The new British rulers maintained the same system of colonial, not linguistic, oppression as the former French masters. This subjugation across the Americas is what led to - between 1775 and 1820 - the American War of Independence, the Haitian revolution, and the movement for the liberation of Latin America against Spain.

Very quickly after their conquest over the French, the British wanted to prevent the spread of the American revolution into Quebec. They established a reactionary alliance with the seigneurs of Quebec and with the Catholic Church of the old French colony, maintaining the semi- feudal relations of exploitation that existed in the countryside.

In the following decades, Britain created a colonial landed aristocracy in Ontario, to the west of Quebec, by distributing huge tracts of land to a handful of owners as well as to the hierarchy of the Anglican Church. The majority of this region's inhabitants were English-speaking settlers.

The struggle for land, against colonial domination, and for democracy pushed English- and French-speaking peasants, workers, small artisans, and local industrialists of both colonies to revolt against Britain in 1837-38. This uprising marked the beginning of a bourgeois democratic revolution.

But Britain crushed the rebellion, which had disastrous consequences for the workers and farmers of all of Canada. It prevented the democratic gains won earlier in the United States from spreading into Canada, such as the end of colonial domination, the separation of church and state, and a much greater freedom of political organization and expression.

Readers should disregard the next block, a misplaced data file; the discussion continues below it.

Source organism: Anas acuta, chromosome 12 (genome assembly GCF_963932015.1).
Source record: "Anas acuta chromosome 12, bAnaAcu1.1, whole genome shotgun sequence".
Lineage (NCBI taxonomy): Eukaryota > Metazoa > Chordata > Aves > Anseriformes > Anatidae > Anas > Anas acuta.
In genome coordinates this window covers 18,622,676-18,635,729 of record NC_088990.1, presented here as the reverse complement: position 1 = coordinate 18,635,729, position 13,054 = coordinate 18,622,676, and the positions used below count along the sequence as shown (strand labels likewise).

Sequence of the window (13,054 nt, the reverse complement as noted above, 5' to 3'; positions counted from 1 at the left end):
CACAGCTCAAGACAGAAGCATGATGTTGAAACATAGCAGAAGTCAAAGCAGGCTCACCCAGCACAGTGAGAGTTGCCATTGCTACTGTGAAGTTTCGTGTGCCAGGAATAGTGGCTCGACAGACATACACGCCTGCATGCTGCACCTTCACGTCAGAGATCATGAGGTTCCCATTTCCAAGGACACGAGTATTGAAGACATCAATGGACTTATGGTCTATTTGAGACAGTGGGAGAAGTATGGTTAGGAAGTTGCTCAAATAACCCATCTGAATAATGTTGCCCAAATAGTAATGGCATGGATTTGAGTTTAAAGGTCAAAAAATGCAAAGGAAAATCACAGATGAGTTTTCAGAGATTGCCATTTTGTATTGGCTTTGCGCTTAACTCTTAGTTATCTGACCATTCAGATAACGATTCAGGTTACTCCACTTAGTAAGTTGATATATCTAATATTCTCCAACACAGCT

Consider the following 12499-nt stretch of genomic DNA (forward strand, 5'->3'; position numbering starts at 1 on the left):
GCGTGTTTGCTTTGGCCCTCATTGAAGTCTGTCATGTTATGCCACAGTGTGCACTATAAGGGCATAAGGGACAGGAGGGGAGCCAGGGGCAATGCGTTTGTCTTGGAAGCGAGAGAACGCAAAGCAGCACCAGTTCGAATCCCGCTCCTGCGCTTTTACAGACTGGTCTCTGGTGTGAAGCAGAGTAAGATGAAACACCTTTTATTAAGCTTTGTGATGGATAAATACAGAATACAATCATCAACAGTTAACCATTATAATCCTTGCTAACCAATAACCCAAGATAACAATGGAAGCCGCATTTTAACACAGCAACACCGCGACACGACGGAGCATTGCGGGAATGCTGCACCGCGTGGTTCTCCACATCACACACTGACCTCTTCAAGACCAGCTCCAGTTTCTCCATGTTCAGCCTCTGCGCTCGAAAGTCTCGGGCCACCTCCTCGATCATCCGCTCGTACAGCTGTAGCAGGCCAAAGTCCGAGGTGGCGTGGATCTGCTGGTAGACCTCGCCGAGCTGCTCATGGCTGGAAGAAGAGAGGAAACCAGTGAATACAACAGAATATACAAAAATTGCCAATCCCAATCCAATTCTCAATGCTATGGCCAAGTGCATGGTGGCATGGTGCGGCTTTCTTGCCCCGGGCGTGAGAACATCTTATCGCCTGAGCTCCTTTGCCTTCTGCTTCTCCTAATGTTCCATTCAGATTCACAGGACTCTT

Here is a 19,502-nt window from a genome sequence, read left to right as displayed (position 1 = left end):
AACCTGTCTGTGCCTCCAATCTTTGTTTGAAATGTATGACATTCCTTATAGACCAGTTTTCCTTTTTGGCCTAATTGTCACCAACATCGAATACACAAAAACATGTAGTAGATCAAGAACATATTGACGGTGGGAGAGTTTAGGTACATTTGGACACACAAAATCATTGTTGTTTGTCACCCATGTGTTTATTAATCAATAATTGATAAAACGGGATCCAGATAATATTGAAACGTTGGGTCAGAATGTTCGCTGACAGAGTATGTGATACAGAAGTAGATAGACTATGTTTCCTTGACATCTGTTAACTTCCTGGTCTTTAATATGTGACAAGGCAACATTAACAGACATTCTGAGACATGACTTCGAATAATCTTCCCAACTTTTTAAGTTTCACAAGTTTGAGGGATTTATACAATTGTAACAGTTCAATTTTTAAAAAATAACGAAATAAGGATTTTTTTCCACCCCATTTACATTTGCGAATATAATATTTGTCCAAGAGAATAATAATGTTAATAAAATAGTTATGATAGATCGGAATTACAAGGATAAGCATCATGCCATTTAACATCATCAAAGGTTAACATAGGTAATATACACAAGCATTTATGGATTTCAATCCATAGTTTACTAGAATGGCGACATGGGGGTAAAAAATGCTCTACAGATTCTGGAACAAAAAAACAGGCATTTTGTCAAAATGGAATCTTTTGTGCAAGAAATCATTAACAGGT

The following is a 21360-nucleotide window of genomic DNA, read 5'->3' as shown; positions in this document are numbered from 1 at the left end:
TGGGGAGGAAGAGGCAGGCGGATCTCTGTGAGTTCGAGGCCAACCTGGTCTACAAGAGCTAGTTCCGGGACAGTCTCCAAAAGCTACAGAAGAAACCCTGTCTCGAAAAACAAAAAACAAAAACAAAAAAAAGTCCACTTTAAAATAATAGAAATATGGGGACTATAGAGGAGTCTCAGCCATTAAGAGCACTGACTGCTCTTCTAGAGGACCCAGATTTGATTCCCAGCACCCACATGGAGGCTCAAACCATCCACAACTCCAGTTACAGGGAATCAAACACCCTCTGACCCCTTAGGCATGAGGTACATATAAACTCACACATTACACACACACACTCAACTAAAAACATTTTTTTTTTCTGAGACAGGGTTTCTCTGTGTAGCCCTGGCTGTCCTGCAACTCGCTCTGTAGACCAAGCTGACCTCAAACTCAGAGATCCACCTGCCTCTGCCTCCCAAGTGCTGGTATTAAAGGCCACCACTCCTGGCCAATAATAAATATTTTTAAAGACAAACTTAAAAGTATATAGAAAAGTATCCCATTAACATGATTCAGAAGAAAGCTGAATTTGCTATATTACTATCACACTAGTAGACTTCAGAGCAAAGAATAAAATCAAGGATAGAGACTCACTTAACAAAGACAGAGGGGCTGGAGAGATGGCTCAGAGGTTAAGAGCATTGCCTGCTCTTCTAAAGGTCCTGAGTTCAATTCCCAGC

It was then that the British rulers institutionalized, in alliance with the reactionary classes of the colonies, the national and linguistic oppression of the Quebecois- in a conscious effort to prevent any new convergence of the struggles waged by the French- and English-speaking toilers.

The beginnings of national oppression
Quebec and Ontario were joined into a single province. In the new Parliament the use of French was banned and Quebec was accorded the same number of representatives as Ontario, although it had almost twice the number of residents. Ontario's enormous debt was placed onto the shoulders of Quebec peasants.

This system of oppression and discrimination was maintained and deepened with the creation of Canada in 1867, which brought together the main British colonies in North America.